Readers long spellbound by Elena Ferrante’s Valhalla-like worlds of the Italian South, her redoubtable skills as a writer, the swarming opacity of the mystery that enshrouds her, her ‘voice’, defying every categorisation, or even personification, will instantly pick up the familiar echoes and sounds of her previous books as they leaf through the pages of this brand new, yet-again-Neapolitan novel. There is the elusive, decentred narrator, the relentless sabotaging of the notion of a centre of being, of consciousness, of self and identity; the rites of passage as girls grow into women. There is the sub-narrative of female agency and femininity, of the attachment, or the insoluble rift, between parents and children, men and women, the I and the Other. There is, yet again, the even more explicitly proclaimed, starkly pictorial backdrop of high culture and popular myth-making, the eternal debacle between formal education and life experience, the art and artifice of intellectual finish and polish, and the purported genuineness of a more chthonic realm of human instinct and emotion. There are books, above all, and behind everything, the double-entendre of a life gloriously written, and a life that is a constant illusion, an entrapping vicariousness. There is the socio-ethnography of a new modernity encrusted on old, decrepit ruins, of money and the lack of it, of power and helplessness. Every page is full of Ferrante’s favourite game of putrefying shadows and electrifying light, it is full of the tensions around presence and erasure, cruelty and tragedy. The Lying Life of Adults is full of echoes of the most poignant of Ferrante’s themes and motifs, of almost all of her thunderous darkness. It is especially full of that special paradox that is particularly her own: the neck-breaking speed and thrust of stagnation and limbo.

In this new effort to speak the unspeakable, to capture the echoes of silence, to master the ineluctability of time, and of public and private history, what is new is precisely what has always been already there. Ferrante’s genius is that she sees the uniqueness of the mundane and the trivial, that she can put her finger on the minutiae from which world-shattering causalities begin. She knows how to translate private into public, how to amplify the factors of harmony and dissonance, how to strip bare our very soul, even as she claims to doubt its mortal or immortal existence.

Translation is key, both in Ferrante’s own ongoing project of transcribing and transposing a particular segment of humanity, which she succeeds in keeping both distinctly idiosyncratic and idiolectic, as well as rendering it archetypally universal, and in the English reincarnation of her text. Ann Goldstein has created for herself an inalienable space as the translator who can creatively reanimate, and not just convey, words, voices and cultural intangibles across languages, and her strengths seem to grow with each encounter with the author with whom she may be said to have become almost synonymous. The familiar Neapolitan lilt and idiom permeates this new novel as much as the previous ones, as do the shocks and jolts of a vocabulary of sheer violence, of an uncensored verbal punch that more often howls or yawps than speaks. There are only a few hiccups, as in the case of the effort to render the Italian ma che peccato, which is reduced to only one definition, sin, rather than the twofold sin/shame, which would have better captured the new conundrum Ferrante introduces in this novel, namely the sense of magnitude, morally catastrophic magnitude, in seemingly small acts of either outright unkindness or mere idiocy.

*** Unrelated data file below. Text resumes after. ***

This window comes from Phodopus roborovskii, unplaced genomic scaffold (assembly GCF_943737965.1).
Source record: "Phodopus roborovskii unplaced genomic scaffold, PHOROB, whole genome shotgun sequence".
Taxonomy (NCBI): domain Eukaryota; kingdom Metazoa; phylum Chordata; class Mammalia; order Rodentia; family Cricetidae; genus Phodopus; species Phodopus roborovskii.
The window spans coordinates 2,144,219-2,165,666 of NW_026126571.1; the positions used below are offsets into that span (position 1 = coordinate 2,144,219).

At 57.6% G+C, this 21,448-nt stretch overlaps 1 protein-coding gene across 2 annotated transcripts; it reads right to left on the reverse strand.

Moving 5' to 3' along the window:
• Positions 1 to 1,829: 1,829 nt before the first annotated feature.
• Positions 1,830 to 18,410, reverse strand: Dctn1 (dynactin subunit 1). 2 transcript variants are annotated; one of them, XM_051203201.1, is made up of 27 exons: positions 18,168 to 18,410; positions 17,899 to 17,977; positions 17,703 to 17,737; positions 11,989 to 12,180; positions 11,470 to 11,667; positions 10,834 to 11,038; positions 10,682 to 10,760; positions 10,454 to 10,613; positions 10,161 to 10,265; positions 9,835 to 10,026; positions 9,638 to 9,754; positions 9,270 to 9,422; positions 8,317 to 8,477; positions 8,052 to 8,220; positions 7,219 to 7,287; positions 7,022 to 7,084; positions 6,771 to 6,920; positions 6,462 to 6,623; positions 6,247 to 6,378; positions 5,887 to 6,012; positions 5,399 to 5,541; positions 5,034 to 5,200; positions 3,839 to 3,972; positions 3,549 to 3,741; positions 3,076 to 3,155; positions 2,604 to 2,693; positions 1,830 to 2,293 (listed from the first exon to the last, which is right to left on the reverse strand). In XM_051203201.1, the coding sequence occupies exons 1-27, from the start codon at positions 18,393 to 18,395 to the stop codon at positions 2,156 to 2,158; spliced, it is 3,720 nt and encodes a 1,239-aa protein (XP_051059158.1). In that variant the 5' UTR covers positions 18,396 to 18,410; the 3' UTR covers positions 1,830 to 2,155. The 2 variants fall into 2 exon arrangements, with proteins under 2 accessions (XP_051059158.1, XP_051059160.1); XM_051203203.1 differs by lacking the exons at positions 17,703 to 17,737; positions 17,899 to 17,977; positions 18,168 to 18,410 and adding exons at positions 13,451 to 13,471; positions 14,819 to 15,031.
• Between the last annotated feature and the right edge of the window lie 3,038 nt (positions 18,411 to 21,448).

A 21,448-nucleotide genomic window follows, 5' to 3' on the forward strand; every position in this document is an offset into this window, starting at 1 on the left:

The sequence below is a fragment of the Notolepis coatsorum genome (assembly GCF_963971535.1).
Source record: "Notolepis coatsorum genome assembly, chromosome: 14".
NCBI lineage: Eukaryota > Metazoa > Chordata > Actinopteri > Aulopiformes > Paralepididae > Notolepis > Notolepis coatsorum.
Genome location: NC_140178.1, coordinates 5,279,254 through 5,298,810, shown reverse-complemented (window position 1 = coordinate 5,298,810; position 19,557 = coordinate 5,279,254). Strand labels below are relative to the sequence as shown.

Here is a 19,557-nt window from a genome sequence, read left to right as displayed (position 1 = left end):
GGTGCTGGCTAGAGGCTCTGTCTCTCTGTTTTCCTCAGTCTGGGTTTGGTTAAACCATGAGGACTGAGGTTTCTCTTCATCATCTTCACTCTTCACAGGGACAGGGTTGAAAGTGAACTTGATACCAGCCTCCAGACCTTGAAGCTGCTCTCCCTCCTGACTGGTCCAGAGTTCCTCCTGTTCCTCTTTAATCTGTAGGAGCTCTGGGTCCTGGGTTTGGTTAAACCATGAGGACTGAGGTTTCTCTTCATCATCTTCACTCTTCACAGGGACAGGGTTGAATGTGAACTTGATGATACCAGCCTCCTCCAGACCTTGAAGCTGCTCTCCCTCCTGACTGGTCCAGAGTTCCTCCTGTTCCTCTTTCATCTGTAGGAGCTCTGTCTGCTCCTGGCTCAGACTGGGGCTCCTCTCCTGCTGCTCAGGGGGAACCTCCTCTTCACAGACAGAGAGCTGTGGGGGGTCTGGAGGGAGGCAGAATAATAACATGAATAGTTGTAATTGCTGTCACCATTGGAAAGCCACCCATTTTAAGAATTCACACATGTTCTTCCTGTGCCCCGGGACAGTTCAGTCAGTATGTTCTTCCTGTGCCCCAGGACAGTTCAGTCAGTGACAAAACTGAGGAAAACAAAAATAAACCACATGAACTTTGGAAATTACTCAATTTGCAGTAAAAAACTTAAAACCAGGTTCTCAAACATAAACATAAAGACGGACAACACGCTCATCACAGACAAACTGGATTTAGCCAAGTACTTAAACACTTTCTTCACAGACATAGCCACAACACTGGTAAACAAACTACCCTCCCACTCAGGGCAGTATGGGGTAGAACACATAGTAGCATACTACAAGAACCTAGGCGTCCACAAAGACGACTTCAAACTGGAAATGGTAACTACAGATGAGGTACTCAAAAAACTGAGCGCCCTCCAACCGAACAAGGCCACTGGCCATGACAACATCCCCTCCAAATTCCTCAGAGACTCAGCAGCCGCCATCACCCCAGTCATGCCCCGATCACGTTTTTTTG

Ferrante’s genius is that she sees the uniqueness of the mundane and the trivial, that she can put her finger on the minutiae from which world-shattering causalities begin.”

As in her other works, here too Hell is not so much other people, pace Sartre; we ourselves are Hell, in our most intimate and controversial versions, in our darkest, most self-loathing and self-destructive, most maddeningly convoluted manifestations. Ferrante’s cosmology is made up of infinite, densely populated, yet chillingly alienated constellations, and this new story is no different. Here, the totalising non-verbal language of photographs, of lives that have been edited out of existence, of palimpsests of genealogies, lines of heredity, of beauty and ugliness, good and evil, whose weight defies any Atlas-like powers, aims for a character analysis and a social anatomy that concentrates on the bare essentials: parents and children, extended families, friendship and relationships between couples, namely the core social nuclei that make or break our world. The distortive lens of children, the dire difficulty of parents to convey reality or the warmth of security in its deepest and most essential form, the sense of freedom that so crucially depends on genuine attachment, the terrible, terrifying risk of losing a child’s affection, or of being cut off from a familial circle, together with the critical forces of influence, manipulation, domination, these are typical Ferrante themes. Here, too, they are vested in the typical (by now) conceit of a Pinter-like dynamics of reversed master and servant roles, or of provocative recalibrations of upper and lower, pure and impure, innocent and brutal, human and bestial. As ever, Ferrante generously sprinkles the story with tempting red (or otherwise hued) herrings, that may, or cannot possibly be autobiographical.